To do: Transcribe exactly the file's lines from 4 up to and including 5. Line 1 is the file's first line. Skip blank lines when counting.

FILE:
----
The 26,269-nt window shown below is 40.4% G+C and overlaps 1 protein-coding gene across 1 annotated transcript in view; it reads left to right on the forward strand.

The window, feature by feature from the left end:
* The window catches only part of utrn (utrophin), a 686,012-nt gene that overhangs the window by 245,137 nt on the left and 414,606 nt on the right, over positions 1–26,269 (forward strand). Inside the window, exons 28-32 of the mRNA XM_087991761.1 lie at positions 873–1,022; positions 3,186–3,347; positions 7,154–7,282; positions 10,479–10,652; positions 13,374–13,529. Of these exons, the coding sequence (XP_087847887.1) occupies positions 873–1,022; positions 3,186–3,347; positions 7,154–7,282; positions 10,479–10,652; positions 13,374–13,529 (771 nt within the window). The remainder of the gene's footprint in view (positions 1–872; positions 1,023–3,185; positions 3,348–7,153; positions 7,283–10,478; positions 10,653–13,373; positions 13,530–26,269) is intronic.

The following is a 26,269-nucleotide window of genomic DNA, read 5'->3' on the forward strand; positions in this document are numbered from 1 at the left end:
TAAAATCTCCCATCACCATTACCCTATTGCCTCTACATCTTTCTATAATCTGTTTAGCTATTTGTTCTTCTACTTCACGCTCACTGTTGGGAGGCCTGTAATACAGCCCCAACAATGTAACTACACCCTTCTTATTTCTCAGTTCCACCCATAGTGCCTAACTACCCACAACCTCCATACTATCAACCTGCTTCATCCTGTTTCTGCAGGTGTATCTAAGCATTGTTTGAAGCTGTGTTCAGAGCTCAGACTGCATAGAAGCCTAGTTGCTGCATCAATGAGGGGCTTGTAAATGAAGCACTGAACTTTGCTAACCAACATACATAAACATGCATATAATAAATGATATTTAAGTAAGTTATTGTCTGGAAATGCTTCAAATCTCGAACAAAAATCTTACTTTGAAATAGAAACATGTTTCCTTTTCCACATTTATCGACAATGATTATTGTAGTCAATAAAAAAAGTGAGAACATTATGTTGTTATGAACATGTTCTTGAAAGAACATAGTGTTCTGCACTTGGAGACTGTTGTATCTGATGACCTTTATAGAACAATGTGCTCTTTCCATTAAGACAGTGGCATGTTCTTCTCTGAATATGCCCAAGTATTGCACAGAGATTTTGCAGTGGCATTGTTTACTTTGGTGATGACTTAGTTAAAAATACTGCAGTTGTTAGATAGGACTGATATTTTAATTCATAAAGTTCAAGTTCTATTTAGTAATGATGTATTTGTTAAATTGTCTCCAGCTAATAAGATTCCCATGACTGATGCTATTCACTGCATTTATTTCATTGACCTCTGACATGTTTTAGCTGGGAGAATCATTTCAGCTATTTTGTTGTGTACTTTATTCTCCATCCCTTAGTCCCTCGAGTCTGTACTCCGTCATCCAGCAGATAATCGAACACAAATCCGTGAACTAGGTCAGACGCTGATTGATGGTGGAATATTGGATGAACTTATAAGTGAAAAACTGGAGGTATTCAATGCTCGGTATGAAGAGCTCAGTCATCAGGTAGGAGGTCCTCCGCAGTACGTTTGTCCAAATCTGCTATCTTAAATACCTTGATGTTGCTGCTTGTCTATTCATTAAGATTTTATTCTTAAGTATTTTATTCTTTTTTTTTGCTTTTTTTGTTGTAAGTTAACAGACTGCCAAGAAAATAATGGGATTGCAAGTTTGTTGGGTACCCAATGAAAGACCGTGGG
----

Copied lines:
The following is a 26,269-nucleotide window of genomic DNA, read 5'->3' on the forward strand; positions in this document are numbered from 1 at the left end:
TAAAATCTCCCATCACCATTACCCTATTGCCTCTACATCTTTCTATAATCTGTTTAGCTATTTGTTCTTCTACTTCACGCTCACTGTTGGGAGGCCTGTAATACAGCCCCAACAATGTAACTACACCCTTCTTATTTCTCAGTTCCACCCATAGTGCCTAACTACCCACAACCTCCATACTATCAACCTGCTTCATCCTGTTTCTGCAGGTGTATCTAAGCATTGTTTGAAGCTGTGTTCAGAGCTCAGACTGCATAGAAGCCTAGTTGCTGCATCAATGAGGGGCTTGTAAATGAAGCACTGAACTTTGCTAACCAACATACATAAACATGCATATAATAAATGATATTTAAGTAAGTTATTGTCTGGAAATGCTTCAAATCTCGAACAAAAATCTTACTTTGAAATAGAAACATGTTTCCTTTTCCACATTTATCGACAATGATTATTGTAGTCAATAAAAAAAGTGAGAACATTATGTTGTTATGAACATGTTCTTGAAAGAACATAGTGTTCTGCACTTGGAGACTGTTGTATCTGATGACCTTTATAGAACAATGTGCTCTTTCCATTAAGACAGTGGCATGTTCTTCTCTGAATATGCCCAAGTATTGCACAGAGATTTTGCAGTGGCATTGTTTACTTTGGTGATGACTTAGTTAAAAATACTGCAGTTGTTAGATAGGACTGATATTTTAATTCATAAAGTTCAAGTTCTATTTAGTAATGATGTATTTGTTAAATTGTCTCCAGCTAATAAGATTCCCATGACTGATGCTATTCACTGCATTTATTTCATTGACCTCTGACATGTTTTAGCTGGGAGAATCATTTCAGCTATTTTGTTGTGTACTTTATTCTCCATCCCTTAGTCCCTCGAGTCTGTACTCCGTCATCCAGCAGATAATCGAACACAAATCCGTGAACTAGGTCAGACGCTGATTGATGGTGGAATATTGGATGAACTTATAAGTGAAAAACTGGAGGTATTCAATGCTCGGTATGAAGAGCTCAGTCATCAGGTAGGAGGTCCTCCGCAGTACGTTTGTCCAAATCTGCTATCTTAAATACCTTGATGTTGCTGCTTGTCTATTCATTAAGATTTTATTCTTAAGTATTTTATTCTTTTTTTTTGCTTTTTTTGTTGTAAGTTAACAGACTGCCAAGAAAATAATGGGATTGCAAGTTTGTTGGGTACCCAATGAAAGACCGTGGG